You may want to tell the truth more often -- it could make you healthier. But as hard as you may try, you can't do it.

We all lie so much, we don't even think about it. Sure, you might feel bad if you tell a BIG lie . . . like "Yeah, I remembered to pick up the kids. On an unrelated note, I need to go out this second and, um, buy some milk."  Otherwise, no.

But it turns out those lies are BAD FOR YOU. And according to a new study out of Notre Dame, the average person tells around 11 lies per week.

Sad to say, but the most honest of people in the study, they had people ages 18 to 71 tried their best not to tell ANY lies for 10 weeks. By the end of the study, those people were averaging about one lie per week. Here's the crazy part: their overall HEALTH had improved.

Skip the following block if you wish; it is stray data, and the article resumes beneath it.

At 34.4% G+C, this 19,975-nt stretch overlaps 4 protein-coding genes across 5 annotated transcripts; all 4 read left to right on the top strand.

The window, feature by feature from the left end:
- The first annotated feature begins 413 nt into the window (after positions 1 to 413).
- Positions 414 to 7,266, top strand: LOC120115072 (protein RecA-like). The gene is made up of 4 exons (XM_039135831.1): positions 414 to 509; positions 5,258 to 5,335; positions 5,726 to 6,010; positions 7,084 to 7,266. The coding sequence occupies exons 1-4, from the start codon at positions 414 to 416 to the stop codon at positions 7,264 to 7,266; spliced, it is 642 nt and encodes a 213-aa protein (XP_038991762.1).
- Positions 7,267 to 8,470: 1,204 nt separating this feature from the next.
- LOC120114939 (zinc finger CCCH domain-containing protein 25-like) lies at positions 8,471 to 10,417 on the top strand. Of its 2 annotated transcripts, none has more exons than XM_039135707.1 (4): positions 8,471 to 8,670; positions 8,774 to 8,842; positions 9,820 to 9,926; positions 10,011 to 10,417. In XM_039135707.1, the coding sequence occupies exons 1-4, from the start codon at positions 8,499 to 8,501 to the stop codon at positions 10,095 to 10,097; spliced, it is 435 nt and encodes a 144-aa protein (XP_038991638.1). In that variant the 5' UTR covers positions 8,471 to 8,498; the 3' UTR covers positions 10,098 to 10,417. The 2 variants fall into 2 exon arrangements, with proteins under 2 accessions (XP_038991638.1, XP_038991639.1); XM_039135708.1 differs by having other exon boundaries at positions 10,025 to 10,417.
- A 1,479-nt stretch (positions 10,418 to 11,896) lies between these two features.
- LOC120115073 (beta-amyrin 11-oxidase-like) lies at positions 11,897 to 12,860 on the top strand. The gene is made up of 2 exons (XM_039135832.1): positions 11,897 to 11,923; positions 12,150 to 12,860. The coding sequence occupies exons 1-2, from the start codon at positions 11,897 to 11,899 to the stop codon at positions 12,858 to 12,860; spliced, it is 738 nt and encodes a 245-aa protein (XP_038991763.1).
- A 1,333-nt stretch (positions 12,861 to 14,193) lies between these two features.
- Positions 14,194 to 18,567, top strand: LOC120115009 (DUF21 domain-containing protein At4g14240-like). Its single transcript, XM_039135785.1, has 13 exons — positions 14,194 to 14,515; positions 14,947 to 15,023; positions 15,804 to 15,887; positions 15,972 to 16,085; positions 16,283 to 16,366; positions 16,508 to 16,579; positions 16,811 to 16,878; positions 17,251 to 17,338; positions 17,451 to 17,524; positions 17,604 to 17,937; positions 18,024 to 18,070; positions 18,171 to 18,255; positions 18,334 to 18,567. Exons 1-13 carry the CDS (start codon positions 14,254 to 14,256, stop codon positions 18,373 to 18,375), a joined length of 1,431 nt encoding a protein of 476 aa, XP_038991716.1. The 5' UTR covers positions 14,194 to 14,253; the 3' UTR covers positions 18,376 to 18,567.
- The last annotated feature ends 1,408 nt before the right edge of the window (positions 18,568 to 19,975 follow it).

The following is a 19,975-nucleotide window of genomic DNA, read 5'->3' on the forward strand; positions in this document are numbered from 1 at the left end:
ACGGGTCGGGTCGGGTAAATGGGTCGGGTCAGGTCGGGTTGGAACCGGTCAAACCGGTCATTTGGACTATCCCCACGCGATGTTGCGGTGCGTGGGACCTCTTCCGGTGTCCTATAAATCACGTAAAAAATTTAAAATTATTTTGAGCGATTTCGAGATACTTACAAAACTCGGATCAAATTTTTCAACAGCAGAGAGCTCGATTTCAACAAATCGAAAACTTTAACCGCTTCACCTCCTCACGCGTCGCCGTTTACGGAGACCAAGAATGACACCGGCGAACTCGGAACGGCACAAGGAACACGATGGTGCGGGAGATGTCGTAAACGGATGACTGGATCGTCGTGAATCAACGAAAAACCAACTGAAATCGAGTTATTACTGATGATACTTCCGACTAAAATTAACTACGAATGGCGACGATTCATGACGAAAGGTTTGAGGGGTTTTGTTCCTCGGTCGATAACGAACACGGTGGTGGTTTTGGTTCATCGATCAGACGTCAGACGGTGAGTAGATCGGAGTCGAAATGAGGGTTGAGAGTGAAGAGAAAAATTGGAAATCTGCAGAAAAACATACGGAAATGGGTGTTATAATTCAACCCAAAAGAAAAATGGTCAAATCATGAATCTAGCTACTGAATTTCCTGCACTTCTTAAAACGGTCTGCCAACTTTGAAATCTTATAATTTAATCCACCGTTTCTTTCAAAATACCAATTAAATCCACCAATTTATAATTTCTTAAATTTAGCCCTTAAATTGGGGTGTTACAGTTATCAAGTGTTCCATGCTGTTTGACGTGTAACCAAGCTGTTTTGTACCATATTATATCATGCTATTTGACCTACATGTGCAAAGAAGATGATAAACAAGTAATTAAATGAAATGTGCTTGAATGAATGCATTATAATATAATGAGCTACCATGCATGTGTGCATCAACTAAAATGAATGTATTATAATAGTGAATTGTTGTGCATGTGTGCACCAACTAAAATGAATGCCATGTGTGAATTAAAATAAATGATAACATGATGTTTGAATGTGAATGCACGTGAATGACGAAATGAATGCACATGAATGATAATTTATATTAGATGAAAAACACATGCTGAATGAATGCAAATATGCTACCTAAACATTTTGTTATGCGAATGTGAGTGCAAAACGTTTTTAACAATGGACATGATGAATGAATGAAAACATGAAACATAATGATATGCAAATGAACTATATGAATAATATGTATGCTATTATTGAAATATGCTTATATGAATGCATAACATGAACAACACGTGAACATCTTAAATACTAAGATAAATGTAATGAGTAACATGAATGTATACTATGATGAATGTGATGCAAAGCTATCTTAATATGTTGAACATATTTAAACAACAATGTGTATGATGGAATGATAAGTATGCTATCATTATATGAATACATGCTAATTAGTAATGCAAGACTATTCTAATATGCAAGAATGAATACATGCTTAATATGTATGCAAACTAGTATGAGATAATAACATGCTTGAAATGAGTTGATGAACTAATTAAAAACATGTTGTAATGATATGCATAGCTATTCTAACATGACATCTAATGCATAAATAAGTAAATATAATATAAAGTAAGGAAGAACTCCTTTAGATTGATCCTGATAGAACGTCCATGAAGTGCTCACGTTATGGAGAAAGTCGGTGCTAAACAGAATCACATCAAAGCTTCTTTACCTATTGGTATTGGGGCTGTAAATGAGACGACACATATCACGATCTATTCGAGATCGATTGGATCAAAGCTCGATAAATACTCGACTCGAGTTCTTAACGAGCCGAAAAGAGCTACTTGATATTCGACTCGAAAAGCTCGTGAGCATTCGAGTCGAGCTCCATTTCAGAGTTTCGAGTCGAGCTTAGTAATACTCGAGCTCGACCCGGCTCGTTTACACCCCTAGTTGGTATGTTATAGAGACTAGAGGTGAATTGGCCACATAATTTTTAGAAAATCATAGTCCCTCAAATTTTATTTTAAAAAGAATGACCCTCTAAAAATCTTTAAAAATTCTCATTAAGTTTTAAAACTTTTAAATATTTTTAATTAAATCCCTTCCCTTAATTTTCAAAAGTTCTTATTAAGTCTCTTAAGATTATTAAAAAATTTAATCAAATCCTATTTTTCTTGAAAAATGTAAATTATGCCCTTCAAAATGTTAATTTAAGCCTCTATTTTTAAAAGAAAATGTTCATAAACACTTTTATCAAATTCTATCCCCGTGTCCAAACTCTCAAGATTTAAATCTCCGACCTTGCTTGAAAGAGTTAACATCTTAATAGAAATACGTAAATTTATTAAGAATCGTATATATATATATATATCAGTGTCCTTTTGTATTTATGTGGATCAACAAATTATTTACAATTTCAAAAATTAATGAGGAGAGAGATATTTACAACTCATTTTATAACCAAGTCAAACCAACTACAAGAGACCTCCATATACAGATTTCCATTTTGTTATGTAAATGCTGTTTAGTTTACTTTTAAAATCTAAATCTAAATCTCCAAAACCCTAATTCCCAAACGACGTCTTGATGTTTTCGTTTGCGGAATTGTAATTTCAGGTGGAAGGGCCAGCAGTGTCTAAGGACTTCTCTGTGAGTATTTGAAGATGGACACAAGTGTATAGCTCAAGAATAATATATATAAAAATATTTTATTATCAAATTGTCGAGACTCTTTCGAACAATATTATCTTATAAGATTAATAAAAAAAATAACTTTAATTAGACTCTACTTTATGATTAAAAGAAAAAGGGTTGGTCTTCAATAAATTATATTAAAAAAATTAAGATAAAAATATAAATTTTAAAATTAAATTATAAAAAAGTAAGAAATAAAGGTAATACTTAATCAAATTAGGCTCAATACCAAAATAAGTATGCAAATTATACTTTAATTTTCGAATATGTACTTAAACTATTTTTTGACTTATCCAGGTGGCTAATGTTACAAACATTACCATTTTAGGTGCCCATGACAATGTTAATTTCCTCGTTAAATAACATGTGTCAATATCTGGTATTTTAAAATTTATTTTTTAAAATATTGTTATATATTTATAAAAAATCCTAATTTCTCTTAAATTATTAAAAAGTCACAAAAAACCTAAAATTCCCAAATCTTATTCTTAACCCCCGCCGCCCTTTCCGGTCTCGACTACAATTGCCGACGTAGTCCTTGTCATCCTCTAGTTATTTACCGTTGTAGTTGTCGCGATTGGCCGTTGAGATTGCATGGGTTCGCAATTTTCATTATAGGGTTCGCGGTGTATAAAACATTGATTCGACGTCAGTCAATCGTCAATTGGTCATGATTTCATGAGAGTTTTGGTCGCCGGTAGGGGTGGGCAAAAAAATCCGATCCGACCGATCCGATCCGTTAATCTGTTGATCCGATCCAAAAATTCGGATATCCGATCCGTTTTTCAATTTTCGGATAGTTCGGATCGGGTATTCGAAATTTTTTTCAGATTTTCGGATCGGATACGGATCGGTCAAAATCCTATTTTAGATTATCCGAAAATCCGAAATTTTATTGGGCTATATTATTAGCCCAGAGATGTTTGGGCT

In the 10 weeks of trying not to lie, the average person had about three fewer physical complaints, and four fewer mental health complaints. The theory here is obvious: Even if you don't think about your lies, the stress that comes from telling them takes a toll on you. So the next time, you tell someone "the check's in the mail" or "I won't --- in you mouth," that last moment of pleasure could be the last thing you ever do.

Of course, going out like that could be worth it. Just sayin'.